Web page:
(2018) Life-Basel. 8, 4, 58. Abstract
Under nitrogen-poor conditions, multicellular cyanobacteria such as Anabaena sp. PCC 7120 undergo a process of differentiation, forming nearly regular, developmental patterns of individual nitrogen-fixing cells, called heterocysts, interspersed between intervals of vegetative cells that carry out photosynthesis. Developmental pattern formation is mediated by morphogen species that can act as activators and inhibitors, some of which can diffuse along filaments. We survey the limitations of the classical, deterministic Turing mechanism that has been often invoked to explain pattern formation in these systems, and then, focusing on a simpler system governed by birth-death processes, we illustrate pedagogically a recently proposed paradigm that provides a much more robust description of pattern formation: stochastic Turing patterns. We emphasize the essential role that cell-to-cell differences in molecular numberscaused by inevitable fluctuations in gene expressionplay, the so called demographic noise, in seeding the formation of stochastic Turing patterns over a much larger region of parameter space, compared to their deterministic counterparts.
(2018) iScience. 4, p. 64-67 Abstract
Brouwer's fixed point theorem, a fundamental theorem in algebraic topology proved more than a hundred years ago, states that given any continuous map from a closed, simply connected set into itself, there is a point that is mapped unto itself. Here we point out the connection between a one-dimensional application of Brouwer's fixed point theorem and a mechanism proposed to explain how extension of single-stranded DNA substrates by recombinases of the RecA superfamily facilitates significantly the search for homologous sequences on long chromosomes.
(2018) PLoS Biology. 16, 5, e2004877. Abstract
Under nitrogen deprivation, the one-dimensional cyanobacterial organism Anabaena sp. PCC 7120 develops patterns of single, nitrogen-fixing cells separated by nearly regular intervals of photosynthetic vegetative cells. We study a minimal, stochastic model of developmental patterns in Anabaena that includes a nondiffusing activator, two diffusing inhibitor morphogens, demographic fluctuations in the number of morphogen molecules, and filament growth. By tracking developing filaments, we provide experimental evidence for different spatiotemporal roles of the two inhibitors during pattern maintenance and for small molecular copy numbers, justifying a stochastic approach. In the deterministic limit, the model yields Turing patterns within a region of parameter space that shrinks markedly as the inhibitor diffusivities become equal. Transient, noise-driven, stochastic Turing patterns are produced outside this region, which can then be fixed by downstream genetic commitment pathways, dramatically enhancing the robustness of pattern formation, also in the biologically relevant situation in which the inhibitors' diffusivities may be comparable.
Method for Labeling Transcripts in Individual Escherichia coli Cells for Single-molecule Fluorescence In Situ Hybridization Experiments(2017) Journal of Visualized Experiments. 130, 56600. Abstract
A method is described for labeling individual messenger RNA (mRNA) transcripts in fixed bacteria for use in single-molecule fluorescence in situ hybridization (smFISH) experiments in E. coli. smFISH allows the measurement of cell-to-cell variability in mRNA copy number of genes of interest, as well as the subcellular location of the transcripts. The main steps involved are fixation of the bacterial cell culture, permeabilization of cell membranes, and hybridization of the target transcripts with sets of commercially available short fluorescently-labeled oligonucleotide probes. smFISH can allow the imaging of the transcripts of multiple genes in the same cell, with limitations imposed by the spectral overlap between different fluorescent markers. Following completion of the protocol illustrated below, cells can be readily imaged using a microscope coupled with a camera suitable for low-intensity fluorescence. These images, together with cell contours obtained from segmentation of phase contrast frames, or from cell membrane staining, allow the calculation of the mRNA copy number distribution of a sample of cells using open-source or custom-written software. The labeling method described here can also be applied to image transcripts with stochastic optical reconstruction microscopy (STORM).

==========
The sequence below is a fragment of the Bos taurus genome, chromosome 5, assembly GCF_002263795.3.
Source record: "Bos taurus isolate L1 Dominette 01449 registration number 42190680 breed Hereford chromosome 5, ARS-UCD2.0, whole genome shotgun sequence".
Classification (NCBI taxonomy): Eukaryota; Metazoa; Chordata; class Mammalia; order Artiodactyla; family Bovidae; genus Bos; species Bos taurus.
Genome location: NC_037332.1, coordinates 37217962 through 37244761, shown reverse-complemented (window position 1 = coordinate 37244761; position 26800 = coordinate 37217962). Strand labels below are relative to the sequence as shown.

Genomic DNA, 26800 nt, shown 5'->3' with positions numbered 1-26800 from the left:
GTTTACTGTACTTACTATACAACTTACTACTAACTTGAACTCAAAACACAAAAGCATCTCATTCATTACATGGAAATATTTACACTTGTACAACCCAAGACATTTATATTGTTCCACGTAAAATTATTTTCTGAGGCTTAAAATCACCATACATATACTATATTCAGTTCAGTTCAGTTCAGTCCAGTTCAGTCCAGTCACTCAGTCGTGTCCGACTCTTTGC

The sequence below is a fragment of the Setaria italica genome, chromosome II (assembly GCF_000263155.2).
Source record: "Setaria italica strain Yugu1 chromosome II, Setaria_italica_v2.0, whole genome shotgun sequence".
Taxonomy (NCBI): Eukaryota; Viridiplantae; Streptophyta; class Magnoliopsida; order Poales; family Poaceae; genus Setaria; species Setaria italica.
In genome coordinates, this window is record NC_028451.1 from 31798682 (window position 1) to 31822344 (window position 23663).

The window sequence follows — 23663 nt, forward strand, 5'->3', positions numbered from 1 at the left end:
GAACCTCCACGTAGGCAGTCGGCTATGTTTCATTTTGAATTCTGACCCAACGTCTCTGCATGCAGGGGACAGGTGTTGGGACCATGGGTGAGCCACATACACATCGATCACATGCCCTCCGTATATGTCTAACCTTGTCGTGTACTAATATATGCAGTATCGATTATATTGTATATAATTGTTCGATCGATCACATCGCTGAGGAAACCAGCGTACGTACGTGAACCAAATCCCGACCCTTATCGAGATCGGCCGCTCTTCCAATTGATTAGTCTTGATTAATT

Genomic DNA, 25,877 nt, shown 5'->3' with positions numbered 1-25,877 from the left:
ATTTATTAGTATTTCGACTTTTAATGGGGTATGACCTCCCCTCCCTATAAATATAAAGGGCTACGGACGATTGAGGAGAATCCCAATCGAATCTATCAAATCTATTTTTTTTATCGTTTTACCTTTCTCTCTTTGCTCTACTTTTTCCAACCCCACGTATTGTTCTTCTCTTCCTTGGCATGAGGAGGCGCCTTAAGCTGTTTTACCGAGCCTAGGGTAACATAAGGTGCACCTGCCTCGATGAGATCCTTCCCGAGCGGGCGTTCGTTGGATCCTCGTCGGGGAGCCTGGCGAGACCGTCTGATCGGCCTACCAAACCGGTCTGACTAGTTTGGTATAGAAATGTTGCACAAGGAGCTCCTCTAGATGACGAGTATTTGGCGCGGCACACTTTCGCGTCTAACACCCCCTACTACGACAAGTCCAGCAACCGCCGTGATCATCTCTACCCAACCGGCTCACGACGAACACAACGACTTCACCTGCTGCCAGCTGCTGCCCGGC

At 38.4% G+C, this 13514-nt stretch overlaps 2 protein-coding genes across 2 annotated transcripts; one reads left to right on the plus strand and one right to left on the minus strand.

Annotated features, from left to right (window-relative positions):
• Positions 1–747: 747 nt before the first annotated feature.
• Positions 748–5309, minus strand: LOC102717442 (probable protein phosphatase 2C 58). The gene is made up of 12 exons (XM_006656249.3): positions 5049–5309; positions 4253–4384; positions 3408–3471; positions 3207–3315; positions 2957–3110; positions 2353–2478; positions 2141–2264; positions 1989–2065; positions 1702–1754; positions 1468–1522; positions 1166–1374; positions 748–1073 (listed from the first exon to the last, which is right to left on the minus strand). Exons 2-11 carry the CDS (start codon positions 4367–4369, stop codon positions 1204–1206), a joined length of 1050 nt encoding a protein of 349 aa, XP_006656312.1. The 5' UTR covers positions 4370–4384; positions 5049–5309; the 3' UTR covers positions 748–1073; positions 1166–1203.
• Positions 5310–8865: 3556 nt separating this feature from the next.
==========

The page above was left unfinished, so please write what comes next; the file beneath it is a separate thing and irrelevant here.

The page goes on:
Sub-cellular mRNA localization modulates the regulation of gene expression by small RNAs in bacteria(2017) Physical Biology. 14, 5, 56001. Abstract
Small non-coding RNAs can exert significant regulatory activity on gene expression in bacteria. In recent years, substantial progress has been made in understanding bacterial gene expression by sRNAs. However, recent findings that demonstrate that families of mRNAs show non-trivial subcellular distributions raise the question of how localization may affect the regulatory activity of sRNAs. Here we address this question within a simple mathematical model. We show that the non-uniform spatial distributions of mRNA can alter the threshold-linear response that characterizes sRNAs that act stoichiometrically, and modulate the hierarchy among targets co-regulated by the same sRNA. We also identify conditions where the sub-cellular organization of cofactors in the sRNA pathway can induce spatial heterogeneity on sRNA targets. Our results suggest that under certain conditions, interpretation and modeling of natural and synthetic gene regulatory circuits need to take into account the spatial organization of the transcripts of participating genes.